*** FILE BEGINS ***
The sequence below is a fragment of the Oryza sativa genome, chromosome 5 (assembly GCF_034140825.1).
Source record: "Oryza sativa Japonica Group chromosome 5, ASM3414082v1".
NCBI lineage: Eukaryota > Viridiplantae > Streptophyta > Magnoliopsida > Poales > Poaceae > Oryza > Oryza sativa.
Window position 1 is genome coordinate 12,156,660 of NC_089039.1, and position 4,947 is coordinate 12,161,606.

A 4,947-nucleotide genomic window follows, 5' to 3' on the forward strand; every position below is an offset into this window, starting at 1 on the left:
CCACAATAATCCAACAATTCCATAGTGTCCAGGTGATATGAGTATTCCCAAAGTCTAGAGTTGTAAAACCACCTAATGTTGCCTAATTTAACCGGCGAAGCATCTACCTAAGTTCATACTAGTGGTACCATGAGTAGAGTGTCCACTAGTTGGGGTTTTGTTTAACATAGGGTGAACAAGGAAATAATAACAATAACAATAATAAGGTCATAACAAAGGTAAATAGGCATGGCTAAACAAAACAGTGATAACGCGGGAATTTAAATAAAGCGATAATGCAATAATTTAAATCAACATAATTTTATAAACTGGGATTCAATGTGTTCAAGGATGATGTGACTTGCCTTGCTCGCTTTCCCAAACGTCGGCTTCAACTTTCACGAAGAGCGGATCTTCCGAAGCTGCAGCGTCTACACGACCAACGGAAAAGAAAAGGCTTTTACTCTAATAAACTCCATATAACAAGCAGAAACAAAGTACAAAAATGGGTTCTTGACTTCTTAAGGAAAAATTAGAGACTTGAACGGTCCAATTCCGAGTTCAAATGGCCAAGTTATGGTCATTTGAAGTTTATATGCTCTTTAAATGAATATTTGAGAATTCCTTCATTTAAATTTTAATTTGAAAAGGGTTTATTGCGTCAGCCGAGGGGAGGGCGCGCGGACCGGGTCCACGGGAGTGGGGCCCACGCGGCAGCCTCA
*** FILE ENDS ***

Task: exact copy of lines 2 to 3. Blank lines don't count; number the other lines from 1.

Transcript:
Source record: "Oryza sativa Japonica Group chromosome 5, ASM3414082v1".
NCBI lineage: Eukaryota > Viridiplantae > Streptophyta > Magnoliopsida > Poales > Poaceae > Oryza > Oryza sativa.